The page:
Moonstone is a variety of the feldspar-group mineral orthoclase. When light falls between these thin layers it is scattered producing the phenomenon called adularescence. Adularescence is the light that appears to billow across a gem. Other feldspar minerals can also show adularescence including labradorite and sanidine. Moonstone is a birthstone for June, along with pearl and alexandrite. According to Hindu mythology, moonstone is made of solidified moonbeams. Many other cultures also associate this gem with moonlight, and it’s easy to see why. Its internal structure scatters the light that strikes it, creating a phenomenon known as adularescence. Legends say that moonstone brings good luck. Many believed that you could see the future if you held a moonstone in your mouth during a full moon. Adularescent moonstone was once called “adularia.” The name originated with a city in Switzerland, Mt. Adular (now St. Gotthard), that was one of the first sources of fine-quality moonstone.

Since earliest times, Moonstone has been a tangible connection to the magic of the moon – an amulet of protection for travellers, a gift of lovers for passion, a channel for prophecy, and a path to wisdom. As it waxes and wanes in cyclic perfection, it creates the tides and rhythms of our mother, Earth, and influences our behaviours, emotions and spiritual growth. Moonstone calms and encourages, teaching us the natural rhythms of life.


Jewellery guide

Aren’t garnets those wonderful deep-red gemstones you often find in antique jewellery? Well yes, to a certain extent, a deep, warm red indeed being the colour most frequently found in garnets. Thanks to their rich colour spectrum, garnets today can quite happily keep pace with changes of style and the colour trends of fashion. Garnets have been known to Man for thousands of years. Garnets are also found in jewellery from early Egyptian, Greek and Roman times. Today, science has taught us that the garnet’s proverbial luminosity comes from its high refractive index.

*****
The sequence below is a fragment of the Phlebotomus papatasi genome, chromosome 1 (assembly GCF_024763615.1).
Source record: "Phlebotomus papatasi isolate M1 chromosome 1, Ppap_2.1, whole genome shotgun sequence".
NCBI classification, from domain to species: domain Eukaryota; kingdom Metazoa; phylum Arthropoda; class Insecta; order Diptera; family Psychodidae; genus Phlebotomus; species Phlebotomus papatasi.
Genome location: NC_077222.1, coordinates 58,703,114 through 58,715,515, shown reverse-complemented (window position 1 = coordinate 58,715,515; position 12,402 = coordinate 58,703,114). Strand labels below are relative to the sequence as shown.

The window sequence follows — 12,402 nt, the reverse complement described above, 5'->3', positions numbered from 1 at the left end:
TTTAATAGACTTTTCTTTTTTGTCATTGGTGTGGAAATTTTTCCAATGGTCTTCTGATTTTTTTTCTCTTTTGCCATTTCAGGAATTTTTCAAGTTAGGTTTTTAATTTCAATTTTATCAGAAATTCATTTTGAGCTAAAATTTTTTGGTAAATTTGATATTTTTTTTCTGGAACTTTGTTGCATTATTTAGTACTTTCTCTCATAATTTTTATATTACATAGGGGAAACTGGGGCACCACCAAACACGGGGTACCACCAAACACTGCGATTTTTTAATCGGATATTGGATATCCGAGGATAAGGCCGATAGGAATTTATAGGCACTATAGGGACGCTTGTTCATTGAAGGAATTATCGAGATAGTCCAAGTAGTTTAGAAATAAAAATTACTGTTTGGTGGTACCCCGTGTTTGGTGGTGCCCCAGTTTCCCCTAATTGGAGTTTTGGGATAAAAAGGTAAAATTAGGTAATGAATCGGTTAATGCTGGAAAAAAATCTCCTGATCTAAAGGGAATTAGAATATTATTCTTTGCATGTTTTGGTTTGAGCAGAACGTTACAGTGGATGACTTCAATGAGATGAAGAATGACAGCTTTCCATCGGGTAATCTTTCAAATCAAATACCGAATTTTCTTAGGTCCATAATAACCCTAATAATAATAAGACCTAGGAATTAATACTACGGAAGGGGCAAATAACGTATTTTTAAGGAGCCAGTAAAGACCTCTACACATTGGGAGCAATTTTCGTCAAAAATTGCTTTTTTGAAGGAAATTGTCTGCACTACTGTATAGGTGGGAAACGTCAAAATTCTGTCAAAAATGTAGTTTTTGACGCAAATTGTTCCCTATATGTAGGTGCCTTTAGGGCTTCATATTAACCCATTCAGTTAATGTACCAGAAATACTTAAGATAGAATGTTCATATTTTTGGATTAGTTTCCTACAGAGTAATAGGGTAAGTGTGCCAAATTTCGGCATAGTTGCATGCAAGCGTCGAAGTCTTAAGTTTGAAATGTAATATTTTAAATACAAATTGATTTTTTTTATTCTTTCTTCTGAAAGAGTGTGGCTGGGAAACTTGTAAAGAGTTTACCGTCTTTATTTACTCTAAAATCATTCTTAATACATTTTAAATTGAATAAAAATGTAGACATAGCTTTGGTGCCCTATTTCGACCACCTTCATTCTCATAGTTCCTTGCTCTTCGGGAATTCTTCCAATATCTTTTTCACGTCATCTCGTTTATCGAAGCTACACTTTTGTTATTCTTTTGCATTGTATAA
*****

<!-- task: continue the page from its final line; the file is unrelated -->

Anyone who loves what is pure and natural and the warm, sun-bathed colours of late summer will be fired with enthusiasm by the colour spectrum of the garnet. Today, garnets mostly come from African countries, but also from India, Russia and Central and South America. The skilled hands of cutters the world over work them into many classical shapes, but also increasingly into modern, imaginative designer cuts. Garnets remain convincing with their natural, unadulterated beauty, the variety of their colours and their tremendous brilliance.


Corals are a decorative material with a very special fascination – the perfect embodiment of Man’s longing for summer, sun and far-off oceans. Corals live at depths of between three and 300 metres in the waters around Japan, Taiwan and in the Malaysian Archipelago, in the Red Sea, in the Bay of Biscay and around the Canary Islands, as well as in north-east Australia and the Midway Islands. In the Mediterranean, there are coral banks in the Tyrrhenian Sea, off the coast of Sardinia, off Tunisia and Algeria, former Yugoslavia and Turkey. Corals do not necessarily have to be red, even if red is thought of as their typical colour. Corals grow in Nature in a wide range of colours from red to white and from blue and brown to black. Black corals and gold corals are very much in fashion, whilst the blue ones are extremely rare. The white of the angel skin coral, suffused with pink, is regarded as particularly precious. Other well-known colours are the rich red Japanese Moro coral, the pale pink ‘Boke’ and the red ‘Sardegna’.

Coral has been used for decorative purposes and esteemed as a protective stone since time immemorial. Even today, red corals are still worn as a talisman to protect the wearer against evil spirits in many cultures. Modern gemstone therapists too highly esteem its positive effects. Coral, it is said, relieves tension and fear and promotes positive forms of social life.


Jewellery guide